After 2.5 years of publishing GreenTech Opportunities, we have reluctantly decided to suspend publication. We are hopeful that the publication can be re-initiated in the future. We initiated the publication out of a profound desire to do something tangible in support of a greener energy future.
The declining level of investor interest in the industry has seen the share prices slump, even as companies make significant progress. In due course, there will be a revival of interest in the alternative energy sector.
An initiative such as GreenTech Opportunities has the potential to play a very significant role in the future energy industry. To that end, we welcome expressions of interest from anyone who may want to get involved.
Green Technology Investing
Please see the About Us Update to the left
A Call For Patience Amongst Political Turmoil
Our goal at at GreenTech Opportunities is to present subscribers with stocks that have attractive valuations, The upside of the past few months is that we are now dealing with more attractive valuations across several of the cleantech sectors that we follow. We are also seeing a few glimmers of new political support for increased cleantech investments from various governments. In China, we’ve just seen the first Feed-in Tariff law come into existence, promising solar PV developers 18 US cents per kWh of electricity for installations built by the end of 2011. With China having some of the most ambitious targets in the world for new solar PV installations by 2015, it is good to finally see concrete policies being put into place in that country.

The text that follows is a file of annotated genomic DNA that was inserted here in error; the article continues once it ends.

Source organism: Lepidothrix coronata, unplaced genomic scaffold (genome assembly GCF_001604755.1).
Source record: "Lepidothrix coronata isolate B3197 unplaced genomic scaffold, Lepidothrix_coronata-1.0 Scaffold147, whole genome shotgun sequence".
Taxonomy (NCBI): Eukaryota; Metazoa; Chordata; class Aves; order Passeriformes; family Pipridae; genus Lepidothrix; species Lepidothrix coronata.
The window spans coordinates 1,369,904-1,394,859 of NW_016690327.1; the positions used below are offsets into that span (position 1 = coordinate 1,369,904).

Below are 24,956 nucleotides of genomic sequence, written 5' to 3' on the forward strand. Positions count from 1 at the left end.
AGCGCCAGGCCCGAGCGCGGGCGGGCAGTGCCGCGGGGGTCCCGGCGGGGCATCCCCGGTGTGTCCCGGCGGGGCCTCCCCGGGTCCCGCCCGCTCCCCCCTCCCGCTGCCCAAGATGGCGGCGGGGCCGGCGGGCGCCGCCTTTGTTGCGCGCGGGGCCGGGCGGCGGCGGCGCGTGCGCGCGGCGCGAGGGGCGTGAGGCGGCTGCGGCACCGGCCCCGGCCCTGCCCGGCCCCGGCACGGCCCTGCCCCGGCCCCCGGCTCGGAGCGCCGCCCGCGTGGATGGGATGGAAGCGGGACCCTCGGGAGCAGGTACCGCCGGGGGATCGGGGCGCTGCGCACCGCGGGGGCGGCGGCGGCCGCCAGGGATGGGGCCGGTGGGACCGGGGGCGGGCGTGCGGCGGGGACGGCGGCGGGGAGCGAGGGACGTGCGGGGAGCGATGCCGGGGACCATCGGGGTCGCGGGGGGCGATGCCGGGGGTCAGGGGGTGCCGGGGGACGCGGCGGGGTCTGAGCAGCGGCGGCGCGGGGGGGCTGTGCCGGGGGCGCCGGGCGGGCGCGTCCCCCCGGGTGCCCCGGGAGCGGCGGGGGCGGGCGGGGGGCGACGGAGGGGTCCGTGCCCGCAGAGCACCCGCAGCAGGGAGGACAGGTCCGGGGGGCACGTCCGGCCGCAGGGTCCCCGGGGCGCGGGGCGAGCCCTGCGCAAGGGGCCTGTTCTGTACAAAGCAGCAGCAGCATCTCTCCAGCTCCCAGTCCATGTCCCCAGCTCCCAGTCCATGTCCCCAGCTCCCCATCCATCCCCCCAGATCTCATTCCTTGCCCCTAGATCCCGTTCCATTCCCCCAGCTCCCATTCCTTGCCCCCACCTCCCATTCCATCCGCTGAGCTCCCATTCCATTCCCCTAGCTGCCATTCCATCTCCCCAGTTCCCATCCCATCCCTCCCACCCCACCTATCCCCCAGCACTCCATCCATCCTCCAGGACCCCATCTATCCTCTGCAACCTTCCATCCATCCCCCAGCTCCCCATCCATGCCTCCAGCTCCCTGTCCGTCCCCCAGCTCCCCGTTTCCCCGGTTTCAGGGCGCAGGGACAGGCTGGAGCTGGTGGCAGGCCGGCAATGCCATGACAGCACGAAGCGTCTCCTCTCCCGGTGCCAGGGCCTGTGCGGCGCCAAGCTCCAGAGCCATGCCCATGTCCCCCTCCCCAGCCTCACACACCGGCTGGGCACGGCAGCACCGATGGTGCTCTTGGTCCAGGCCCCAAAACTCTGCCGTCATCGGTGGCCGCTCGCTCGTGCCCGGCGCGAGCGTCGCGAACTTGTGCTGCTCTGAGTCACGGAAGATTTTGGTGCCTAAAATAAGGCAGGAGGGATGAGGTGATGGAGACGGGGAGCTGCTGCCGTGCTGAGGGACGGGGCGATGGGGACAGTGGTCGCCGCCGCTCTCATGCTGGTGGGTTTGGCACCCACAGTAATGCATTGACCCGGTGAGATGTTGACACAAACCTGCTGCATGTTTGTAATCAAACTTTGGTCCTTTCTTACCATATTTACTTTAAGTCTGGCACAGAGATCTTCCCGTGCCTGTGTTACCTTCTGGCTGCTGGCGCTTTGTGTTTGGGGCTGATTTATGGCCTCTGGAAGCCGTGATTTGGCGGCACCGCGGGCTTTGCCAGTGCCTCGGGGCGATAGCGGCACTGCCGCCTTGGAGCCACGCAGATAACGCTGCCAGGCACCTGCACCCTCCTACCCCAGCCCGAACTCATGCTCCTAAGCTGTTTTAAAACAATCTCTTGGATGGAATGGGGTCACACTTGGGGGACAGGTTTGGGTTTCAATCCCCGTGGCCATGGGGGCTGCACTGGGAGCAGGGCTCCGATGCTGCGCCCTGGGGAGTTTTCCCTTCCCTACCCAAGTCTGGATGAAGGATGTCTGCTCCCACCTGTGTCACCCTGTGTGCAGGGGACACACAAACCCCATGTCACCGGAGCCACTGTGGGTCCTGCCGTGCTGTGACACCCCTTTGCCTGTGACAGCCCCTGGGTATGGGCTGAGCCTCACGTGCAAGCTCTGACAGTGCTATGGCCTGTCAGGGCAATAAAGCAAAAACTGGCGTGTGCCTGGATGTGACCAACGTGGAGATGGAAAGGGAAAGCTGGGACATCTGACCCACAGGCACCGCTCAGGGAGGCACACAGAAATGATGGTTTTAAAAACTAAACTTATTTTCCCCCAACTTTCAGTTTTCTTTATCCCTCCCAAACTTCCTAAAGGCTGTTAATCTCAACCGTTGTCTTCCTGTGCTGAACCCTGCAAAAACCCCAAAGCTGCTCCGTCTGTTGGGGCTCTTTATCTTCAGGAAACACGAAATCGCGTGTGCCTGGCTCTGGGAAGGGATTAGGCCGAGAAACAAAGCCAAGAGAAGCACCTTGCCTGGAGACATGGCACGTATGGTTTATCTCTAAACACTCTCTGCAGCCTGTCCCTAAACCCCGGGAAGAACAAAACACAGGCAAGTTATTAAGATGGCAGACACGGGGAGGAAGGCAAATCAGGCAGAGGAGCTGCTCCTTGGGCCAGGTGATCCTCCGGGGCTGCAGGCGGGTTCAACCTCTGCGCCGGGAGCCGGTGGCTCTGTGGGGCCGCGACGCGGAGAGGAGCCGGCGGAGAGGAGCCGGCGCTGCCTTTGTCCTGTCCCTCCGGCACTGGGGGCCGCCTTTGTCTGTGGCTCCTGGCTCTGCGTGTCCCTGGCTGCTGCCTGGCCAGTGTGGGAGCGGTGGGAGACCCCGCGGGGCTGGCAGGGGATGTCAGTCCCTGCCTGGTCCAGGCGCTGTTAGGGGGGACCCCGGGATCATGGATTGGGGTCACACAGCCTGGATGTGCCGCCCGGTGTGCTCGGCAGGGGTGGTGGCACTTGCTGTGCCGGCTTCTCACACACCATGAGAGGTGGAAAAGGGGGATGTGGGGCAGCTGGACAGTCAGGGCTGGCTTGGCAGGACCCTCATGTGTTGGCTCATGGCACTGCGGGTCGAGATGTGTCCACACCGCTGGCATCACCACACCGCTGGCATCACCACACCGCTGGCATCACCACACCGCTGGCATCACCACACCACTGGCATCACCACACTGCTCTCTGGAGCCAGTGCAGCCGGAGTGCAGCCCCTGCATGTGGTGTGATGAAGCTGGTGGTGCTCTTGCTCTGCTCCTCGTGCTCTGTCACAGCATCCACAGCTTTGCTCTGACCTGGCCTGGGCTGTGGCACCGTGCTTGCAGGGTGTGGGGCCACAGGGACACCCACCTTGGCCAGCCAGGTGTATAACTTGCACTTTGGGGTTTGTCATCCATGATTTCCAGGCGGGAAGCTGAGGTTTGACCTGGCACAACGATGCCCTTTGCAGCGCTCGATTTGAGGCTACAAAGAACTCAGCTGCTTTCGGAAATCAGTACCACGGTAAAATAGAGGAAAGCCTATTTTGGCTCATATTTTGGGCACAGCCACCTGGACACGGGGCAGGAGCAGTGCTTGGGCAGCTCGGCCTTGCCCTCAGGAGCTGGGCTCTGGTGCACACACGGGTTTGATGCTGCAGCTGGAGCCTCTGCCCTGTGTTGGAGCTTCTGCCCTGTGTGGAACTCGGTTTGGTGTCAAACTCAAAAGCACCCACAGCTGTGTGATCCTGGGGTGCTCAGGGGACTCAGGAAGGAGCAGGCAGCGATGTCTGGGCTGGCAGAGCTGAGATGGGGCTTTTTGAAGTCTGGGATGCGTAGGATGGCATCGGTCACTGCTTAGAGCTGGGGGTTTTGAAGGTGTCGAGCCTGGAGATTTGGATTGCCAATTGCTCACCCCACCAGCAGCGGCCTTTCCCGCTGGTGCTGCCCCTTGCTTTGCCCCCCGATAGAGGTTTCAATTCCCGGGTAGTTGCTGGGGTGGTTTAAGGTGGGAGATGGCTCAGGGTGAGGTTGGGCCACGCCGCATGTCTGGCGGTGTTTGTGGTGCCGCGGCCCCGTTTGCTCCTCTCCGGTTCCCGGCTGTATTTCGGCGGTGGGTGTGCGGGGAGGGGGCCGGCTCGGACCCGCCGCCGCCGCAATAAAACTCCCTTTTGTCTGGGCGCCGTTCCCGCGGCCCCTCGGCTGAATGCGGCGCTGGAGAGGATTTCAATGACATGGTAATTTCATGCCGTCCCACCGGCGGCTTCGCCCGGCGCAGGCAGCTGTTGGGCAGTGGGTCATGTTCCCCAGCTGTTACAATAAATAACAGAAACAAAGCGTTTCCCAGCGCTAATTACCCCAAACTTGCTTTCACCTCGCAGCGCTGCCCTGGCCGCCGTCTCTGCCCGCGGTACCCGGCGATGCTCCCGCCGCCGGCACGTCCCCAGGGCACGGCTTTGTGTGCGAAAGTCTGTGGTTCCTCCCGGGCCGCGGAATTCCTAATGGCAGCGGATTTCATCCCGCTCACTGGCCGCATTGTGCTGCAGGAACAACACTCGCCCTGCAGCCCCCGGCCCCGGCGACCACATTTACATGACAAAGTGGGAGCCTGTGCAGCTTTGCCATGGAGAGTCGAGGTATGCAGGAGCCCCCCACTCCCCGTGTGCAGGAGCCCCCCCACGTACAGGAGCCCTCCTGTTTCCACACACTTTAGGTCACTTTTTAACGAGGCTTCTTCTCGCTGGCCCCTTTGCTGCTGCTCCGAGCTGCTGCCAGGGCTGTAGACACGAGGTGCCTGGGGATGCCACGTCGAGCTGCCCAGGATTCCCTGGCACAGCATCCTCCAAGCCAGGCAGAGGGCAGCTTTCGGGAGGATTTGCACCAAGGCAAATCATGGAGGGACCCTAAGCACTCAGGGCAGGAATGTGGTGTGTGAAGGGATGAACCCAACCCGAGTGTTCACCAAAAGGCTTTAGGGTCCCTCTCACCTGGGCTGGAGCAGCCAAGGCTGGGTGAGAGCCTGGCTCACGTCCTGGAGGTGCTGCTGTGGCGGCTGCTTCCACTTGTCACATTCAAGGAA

In contrast to China, the federal US government has not moved nearly as aggressively towards facing up to the challenges of being over-leveraged to oil. While most economic commentators tied the 2008 Financial Crisis to subprime mortgages and a massive housing bubble, the reality is that high oil prices also played a significant role in triggering the economic downturn. This is a harsh reality that most politicians in Washington, as well as most economic writers in the mainstream press, continue to be largely ignorant of. Economists such as James Hamilton (University of California, San Diego) have pointed out that: “Something in addition to housing began to drag the economy down over the later period, and all the calculations in the paper support the conclusion that oil prices were an important factor in turning that slowdown into a recession.” While he recently stated that the high oil prices of 2010 and early 2011 would not lead to a new recession, he did write that “they're undoubtedly one contributing factor in the recent weakening.”
It’s clear that the US addiction to oil (and the attendant high prices) is affecting its indebtedness, and therefore the broader economy. However, apart from a few US states (eg. California and Oregon), few politicians at the federal level are willing to wake up to these new challenges and push for a different approach that will move the US off of its current track. With the debt ceiling negotiations now largely settled (thankfully), one hopes that the 2nd half of 2011 will see Washington at least attempt to address the country’s addiction to oil.
Join Peter Cox at the Moneyshow in Vancouver September 19-21, 2011. It will take place at the Vancouver Convention Centre www.moneyshow.com
Join Peter Cox at the Calgary Investment Conference on Saturday April 9, 3:00 PM, Workshop 4. Topic: Green Energy Investing: Profiting from Geothermal, Solar, Wind and Technology
Link here for more details: www.cambridgehouse.com